17 Oct House Arrest FAQ in the state of California
Going to jail isn’t any fun. It’s something everyone tries to avoid, which is why so many people hope that the judge handling their case will agree to house arrest rather than a jail sentence.
Not everyone is eligible for house arrest in California, especially if the house arrest is being used instead of an actual jail sentence. For house arrest to even be a consideration during your sentencing, a few criteria must be met.
Conditions for house arrest in California include:
- The charges can’t be for a felony crime
- The charges must be non-violent in nature
- Your home is equipped with a working phone
- You must have a stable home (a history of living at the same address)
The most important component of house arrest is that you agree to wear an electronic tracking device that allows the police to easily see where you are at all times. Even though the general shape and comfort of these devices have improved in recent years, they’re still cumbersome and embarrassing to wear.
The other thing you have to understand when it comes to house arrest is that while you may not be confined to a jail cell, you’re still very limited in what you can do. The judge wants you to understand that this is a form of punishment for the crime you’ve committed. You’re only going to be allowed to leave your home to do things like go to work/school. You won’t be allowed to enjoy an evening stroll around the block, there’s no going out to the movies on Saturday night, and you aren’t allowed to go for a long drive after a long work shift.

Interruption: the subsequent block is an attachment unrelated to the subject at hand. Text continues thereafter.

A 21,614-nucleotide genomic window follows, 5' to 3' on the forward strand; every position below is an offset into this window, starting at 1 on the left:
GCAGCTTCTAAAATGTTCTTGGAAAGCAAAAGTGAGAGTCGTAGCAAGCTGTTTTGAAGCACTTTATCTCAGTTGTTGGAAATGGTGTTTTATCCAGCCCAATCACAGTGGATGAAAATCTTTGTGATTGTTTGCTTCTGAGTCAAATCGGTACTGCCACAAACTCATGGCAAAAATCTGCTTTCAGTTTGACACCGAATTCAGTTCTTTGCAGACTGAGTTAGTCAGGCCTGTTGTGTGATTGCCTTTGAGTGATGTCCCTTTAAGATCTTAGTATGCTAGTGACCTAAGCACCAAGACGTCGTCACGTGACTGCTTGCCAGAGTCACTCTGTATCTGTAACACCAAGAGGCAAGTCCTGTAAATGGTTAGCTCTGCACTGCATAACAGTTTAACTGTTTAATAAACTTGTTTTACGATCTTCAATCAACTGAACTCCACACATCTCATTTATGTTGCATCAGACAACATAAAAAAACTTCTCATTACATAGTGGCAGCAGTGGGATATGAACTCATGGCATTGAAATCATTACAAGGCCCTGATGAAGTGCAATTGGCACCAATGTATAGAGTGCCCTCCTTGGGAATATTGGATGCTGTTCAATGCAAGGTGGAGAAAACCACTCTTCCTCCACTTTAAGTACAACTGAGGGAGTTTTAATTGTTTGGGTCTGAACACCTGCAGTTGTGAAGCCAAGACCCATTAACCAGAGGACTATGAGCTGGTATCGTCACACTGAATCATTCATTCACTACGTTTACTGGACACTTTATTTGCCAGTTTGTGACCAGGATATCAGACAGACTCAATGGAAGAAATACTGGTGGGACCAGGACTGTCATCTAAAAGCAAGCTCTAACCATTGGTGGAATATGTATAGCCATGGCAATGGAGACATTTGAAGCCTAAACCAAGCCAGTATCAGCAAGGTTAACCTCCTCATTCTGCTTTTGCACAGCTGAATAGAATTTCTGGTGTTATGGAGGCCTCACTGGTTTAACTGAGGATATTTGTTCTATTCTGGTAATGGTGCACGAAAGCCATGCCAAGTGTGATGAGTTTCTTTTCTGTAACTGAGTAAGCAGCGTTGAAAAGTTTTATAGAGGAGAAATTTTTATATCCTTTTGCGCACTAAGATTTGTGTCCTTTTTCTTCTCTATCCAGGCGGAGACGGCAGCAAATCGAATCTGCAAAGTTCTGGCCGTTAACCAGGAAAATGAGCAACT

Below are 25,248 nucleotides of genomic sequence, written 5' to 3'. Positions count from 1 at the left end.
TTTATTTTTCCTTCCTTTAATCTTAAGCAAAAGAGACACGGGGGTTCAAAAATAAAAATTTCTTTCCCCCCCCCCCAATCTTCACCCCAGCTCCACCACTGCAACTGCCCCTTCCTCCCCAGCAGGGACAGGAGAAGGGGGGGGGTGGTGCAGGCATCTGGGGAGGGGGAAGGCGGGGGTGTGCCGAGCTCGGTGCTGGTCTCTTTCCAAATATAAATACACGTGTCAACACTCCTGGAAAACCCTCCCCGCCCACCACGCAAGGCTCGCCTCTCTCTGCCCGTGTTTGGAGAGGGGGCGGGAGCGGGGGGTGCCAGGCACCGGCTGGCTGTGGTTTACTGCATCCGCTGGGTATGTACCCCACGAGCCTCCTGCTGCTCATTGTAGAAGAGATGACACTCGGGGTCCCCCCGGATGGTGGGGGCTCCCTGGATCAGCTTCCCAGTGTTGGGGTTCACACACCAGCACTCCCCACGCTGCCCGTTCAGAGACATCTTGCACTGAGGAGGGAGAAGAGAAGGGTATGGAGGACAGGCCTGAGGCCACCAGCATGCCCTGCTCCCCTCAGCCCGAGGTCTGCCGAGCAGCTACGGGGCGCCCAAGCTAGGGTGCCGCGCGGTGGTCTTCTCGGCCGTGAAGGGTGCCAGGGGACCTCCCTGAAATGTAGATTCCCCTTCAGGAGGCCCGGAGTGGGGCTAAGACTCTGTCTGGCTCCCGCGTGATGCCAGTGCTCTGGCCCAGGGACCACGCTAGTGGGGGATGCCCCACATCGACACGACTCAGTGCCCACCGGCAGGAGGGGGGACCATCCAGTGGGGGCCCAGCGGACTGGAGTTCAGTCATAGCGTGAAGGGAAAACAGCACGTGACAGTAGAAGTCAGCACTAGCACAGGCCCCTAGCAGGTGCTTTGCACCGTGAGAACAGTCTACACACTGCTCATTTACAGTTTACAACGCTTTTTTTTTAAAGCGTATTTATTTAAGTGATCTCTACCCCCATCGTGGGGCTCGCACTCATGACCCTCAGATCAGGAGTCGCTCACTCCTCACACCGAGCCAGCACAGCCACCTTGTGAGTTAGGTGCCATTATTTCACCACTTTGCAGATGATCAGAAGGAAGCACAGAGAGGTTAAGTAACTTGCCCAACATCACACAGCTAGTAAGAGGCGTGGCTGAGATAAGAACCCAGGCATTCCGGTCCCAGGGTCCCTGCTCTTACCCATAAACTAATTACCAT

When you’ve been ordered to house arrest in California, you not only have to submit to wearing an electronic monitoring device that lets the police know where you’ll be, but you’ll also have to provide the police with your schedule in advance. They’ll compare the schedule you provided with the data transmitted by your GPS device. If things don’t add up, you’ll be arrested a second time.
Most people find house arrest in California preferable to spending several months in jail, but it’s not a walk in the park. Problems connected to house arrest include not taking it seriously and forgetting that you have to follow the rules, growing bored when you have nothing to do but sit around the house all day, and having to deal with unexpected issues that create problems with scheduling such as unexpected problems with your work schedule and traffic delays.
What are your thoughts on house arrest in California?